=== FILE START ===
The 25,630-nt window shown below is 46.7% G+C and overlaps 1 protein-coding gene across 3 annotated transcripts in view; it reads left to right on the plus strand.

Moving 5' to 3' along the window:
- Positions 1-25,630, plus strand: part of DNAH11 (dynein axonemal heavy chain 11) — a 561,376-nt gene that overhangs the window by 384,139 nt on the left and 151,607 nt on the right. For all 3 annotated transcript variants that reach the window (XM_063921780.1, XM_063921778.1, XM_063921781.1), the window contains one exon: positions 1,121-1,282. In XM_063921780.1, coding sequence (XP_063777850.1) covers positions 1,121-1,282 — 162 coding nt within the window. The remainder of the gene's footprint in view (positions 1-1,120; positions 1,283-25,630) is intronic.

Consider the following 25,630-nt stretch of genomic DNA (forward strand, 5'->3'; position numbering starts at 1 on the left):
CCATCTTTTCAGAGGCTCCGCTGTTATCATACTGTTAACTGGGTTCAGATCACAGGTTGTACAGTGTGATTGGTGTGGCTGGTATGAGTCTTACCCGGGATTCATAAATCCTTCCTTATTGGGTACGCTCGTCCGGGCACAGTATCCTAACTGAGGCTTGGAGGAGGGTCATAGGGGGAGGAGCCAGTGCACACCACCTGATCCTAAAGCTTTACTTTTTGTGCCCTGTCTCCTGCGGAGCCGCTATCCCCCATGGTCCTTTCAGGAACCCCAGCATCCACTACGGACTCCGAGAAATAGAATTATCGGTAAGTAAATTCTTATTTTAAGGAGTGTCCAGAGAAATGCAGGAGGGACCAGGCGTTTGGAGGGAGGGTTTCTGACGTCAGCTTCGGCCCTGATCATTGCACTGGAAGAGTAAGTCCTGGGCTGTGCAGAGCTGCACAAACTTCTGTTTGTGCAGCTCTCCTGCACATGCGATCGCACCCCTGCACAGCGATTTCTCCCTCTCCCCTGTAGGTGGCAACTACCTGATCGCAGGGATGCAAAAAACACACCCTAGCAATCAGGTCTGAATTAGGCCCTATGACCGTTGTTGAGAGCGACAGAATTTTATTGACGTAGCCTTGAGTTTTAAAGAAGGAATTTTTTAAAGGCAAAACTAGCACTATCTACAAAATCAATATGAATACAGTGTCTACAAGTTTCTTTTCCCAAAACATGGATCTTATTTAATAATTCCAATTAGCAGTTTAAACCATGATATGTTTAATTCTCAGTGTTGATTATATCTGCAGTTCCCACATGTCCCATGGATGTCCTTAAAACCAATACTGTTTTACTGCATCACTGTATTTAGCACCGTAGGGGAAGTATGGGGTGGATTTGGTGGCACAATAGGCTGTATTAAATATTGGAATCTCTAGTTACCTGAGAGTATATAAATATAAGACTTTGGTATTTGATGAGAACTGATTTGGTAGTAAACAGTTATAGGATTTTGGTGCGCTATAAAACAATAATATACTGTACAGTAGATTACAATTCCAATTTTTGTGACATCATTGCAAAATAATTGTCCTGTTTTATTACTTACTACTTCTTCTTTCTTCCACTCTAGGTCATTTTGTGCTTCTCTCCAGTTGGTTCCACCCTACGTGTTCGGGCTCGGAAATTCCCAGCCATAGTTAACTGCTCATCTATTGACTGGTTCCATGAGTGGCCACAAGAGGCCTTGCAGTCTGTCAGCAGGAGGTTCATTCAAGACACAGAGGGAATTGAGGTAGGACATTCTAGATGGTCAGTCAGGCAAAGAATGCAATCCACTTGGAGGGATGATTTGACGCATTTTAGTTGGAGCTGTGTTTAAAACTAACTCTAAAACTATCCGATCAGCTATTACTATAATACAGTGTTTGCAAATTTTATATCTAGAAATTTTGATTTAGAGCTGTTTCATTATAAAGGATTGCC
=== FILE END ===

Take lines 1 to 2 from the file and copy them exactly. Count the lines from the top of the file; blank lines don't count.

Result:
The 25,630-nt window shown below is 46.7% G+C and overlaps 1 protein-coding gene across 3 annotated transcripts in view; it reads left to right on the plus strand.

Moving 5' to 3' along the window: